No man is an island, entire of itself; every man is a piece of the continent, a part of the main; if a clod be washed away by the sea, Europe is the less, as well as if a promontory were, as well as if a manor of thy friends or of thine own were; any man’s death diminishes me, because I am involved in mankind; and therefore never send to know for whom the bell tolls; it tolls for thee.

Today, we remember the people of Japan in our thoughts and prayers: O God, be with all those who suffer pain, grief, confusion, and the exhaustion of natural catastrophes. Guide and strengthen the arms of those who rescue and minister to the needs of others. Give us the courage to do what we can to support and comfort all those in need. Amen.

 

 Note: Reuters News Service has a list of relief agencies serving in the crisis in Japan. To view this list and donate, click here.

 Selected sources consulted for this post:

 Link to the source of cherry blossom photo:

 http://www.dreamstime.com/free-stock-photo-flower-net-rimagefree84837-resi1238037

 

 

Waiting for Spring

Waiting for Spring 2 -- Photo by Julie McCarty 2011

 

I took this photo a couple of weeks ago in Lebanon Hills Regional Park, a place not far from my home in Eagan, Minnesota. We’ve had more snow than usual this year, and on this day, the sun was out (on and off!) and there was a temporary thaw underway.

It may be difficult for people in warmer climates to imagine the joy I felt walking outside in weather like this, but it was exhilarating. The milder temperatures of the day allowed me to take deep breaths and walk freely across the crunch, crunch, crunch under my feet. Lebanon Hills is such a huge area of woods, meadows and lakes that I felt the wonder and happiness I often feel when submerged in a nature walk.

The canoes in the picture, the little naked patch of land, and the water sitting on top of the frozen lake remind me that spring is coming–even if it seems like winter lasts forever. Little by little, the daylight hours are growing longer, something that gives me renewed energy.

Today is Ash Wednesday, the beginning of the church season called “Lent,” a word that comes from the English word for “spring,” the time of year when the days lengthen (Lent, lengthen). Just as the warmer temperatures melt the snow, we allow God to melt the places in our hearts that are harsh, icy, or cold. We focus more intentionally on spiritual things to make room for whatever growth the Spirit wants for us. We die to sin in order to be ready for the springtime of resurrection.

On this day, I wish you a good Ash Wednesday and a very blessed Lent. Until next time, Amen!

P.S. If you want to see a larger version of the photo for your own meditation, try clicking on the picture.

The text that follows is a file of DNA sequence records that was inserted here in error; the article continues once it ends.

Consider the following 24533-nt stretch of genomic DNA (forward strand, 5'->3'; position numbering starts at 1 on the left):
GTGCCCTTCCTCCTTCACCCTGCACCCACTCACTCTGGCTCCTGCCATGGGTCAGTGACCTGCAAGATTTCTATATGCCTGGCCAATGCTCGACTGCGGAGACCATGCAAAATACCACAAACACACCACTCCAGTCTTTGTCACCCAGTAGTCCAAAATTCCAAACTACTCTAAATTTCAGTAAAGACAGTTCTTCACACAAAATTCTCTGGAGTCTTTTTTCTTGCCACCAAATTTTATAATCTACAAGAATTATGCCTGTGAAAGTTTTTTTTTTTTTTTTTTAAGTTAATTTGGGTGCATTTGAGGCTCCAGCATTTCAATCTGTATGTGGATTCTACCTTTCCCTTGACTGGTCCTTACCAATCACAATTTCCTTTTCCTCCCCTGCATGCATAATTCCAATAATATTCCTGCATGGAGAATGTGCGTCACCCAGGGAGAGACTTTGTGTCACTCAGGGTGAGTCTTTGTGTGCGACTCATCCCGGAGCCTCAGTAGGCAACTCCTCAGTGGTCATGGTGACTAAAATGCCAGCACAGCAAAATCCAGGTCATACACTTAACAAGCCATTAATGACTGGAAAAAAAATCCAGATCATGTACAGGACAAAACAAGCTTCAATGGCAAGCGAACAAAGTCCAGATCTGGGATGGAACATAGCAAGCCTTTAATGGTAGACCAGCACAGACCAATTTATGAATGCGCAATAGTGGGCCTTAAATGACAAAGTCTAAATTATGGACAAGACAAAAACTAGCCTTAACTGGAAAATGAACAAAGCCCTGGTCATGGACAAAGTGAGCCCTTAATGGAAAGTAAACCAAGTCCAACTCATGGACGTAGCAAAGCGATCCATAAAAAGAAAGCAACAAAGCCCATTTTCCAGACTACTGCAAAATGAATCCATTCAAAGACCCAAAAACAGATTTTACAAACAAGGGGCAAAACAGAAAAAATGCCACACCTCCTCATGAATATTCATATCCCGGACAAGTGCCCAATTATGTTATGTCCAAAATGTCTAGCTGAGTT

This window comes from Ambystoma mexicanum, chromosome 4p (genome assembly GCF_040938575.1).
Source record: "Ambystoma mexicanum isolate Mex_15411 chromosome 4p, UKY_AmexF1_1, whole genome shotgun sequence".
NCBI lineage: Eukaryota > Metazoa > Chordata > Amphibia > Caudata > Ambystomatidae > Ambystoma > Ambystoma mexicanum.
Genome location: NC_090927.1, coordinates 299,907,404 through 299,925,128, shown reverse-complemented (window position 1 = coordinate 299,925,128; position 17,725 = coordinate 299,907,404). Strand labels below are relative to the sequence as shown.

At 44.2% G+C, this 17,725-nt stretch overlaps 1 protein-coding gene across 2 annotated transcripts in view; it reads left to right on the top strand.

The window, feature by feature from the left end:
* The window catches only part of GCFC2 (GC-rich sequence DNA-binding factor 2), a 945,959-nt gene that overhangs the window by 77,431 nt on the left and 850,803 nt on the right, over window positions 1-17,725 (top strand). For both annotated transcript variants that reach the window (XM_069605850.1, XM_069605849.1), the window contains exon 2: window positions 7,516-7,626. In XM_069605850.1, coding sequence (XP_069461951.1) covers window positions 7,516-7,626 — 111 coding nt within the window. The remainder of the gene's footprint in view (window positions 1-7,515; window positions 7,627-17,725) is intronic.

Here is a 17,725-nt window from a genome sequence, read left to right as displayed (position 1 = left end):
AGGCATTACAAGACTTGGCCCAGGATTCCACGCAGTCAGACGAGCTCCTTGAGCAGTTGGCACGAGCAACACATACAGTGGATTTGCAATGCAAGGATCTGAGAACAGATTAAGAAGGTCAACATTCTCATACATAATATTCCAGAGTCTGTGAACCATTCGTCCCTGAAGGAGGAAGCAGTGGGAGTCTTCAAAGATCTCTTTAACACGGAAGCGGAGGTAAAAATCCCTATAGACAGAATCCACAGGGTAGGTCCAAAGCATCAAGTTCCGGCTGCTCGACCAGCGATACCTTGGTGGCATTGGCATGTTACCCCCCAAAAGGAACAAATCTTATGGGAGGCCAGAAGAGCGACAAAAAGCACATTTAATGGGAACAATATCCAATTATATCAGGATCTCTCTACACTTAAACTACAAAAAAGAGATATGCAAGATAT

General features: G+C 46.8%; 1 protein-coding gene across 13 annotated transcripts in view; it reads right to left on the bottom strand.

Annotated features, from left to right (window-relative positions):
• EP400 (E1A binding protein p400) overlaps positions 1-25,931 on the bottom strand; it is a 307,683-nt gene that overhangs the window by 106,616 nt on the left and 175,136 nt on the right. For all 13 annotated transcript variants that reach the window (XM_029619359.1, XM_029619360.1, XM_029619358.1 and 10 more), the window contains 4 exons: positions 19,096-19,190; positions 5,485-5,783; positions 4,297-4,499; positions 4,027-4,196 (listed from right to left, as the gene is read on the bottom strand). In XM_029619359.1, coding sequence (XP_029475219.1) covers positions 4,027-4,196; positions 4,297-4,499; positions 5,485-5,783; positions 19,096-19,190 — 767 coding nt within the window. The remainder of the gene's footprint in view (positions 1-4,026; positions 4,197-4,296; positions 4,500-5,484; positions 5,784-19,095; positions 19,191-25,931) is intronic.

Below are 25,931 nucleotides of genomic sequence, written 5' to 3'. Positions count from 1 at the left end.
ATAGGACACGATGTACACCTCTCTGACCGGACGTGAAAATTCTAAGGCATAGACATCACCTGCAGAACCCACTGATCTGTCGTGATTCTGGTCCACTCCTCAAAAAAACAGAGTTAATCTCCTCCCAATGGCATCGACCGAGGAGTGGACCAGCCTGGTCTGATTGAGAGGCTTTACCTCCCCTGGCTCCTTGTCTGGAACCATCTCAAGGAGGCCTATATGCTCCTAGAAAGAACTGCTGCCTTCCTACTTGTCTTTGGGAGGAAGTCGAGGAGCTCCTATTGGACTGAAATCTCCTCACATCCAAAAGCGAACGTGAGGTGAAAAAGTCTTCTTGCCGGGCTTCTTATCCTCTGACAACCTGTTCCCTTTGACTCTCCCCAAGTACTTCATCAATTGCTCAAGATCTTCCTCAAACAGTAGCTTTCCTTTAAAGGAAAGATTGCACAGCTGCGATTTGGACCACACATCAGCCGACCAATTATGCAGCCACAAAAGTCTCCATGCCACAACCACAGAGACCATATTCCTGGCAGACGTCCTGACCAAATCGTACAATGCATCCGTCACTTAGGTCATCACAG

Sunrise over Eagan, Minnesota, USA

Every day God sends us beautiful images in the nature all around us, but I often miss these gifts because my mind is too occupied with planning, working, worrying, and a host of other things.

Sometimes, as I am writing, I pause in my work and look out the window. On the day I took this picture (see the header image above) the sun’s rays were painting a lovely work of art. I know from past experience that such a view is fragile and easily lost. I dropped everything, grabbed my camera, and now I have something that reminds me of the simple-yet-awesome works of God.

What you do not see in this picture is that I live in a very ordinary suburb (okay, it’s a nice suburb, but not really unusual as far as suburbs go) with very ordinary things going on beneath this sky: commuters are packing their cars and sleepy teens are trudging toward the bus stop. Houses form a haphazard pattern on what was once a huge area of farmland, a place where once the woods met the wild prairie lands.

These other things are not shown in the photo so that we might focus our hearts and minds on something other than our own doings for a moment: to observe the great beauty in this world, even in the midst of what can seem at times a real drag of work, day in, day out.

I believe God is immanently present to us, in our hearts, our work, our play, and our relationships. I also think that sometimes we need a sunrise like this to help us remember that God is also transcendent. The light in the sky reminds me that there is something beyond my own petty worries and obsessions. Whatever the sorrow and suffering in life—and there truly is a lot of that—God still loves us and wants to bring us to something better, something filled with love and beauty.

For reflection: Did you ever see a simple work of nature that warmed your heart, perhaps on the most ordinary of days?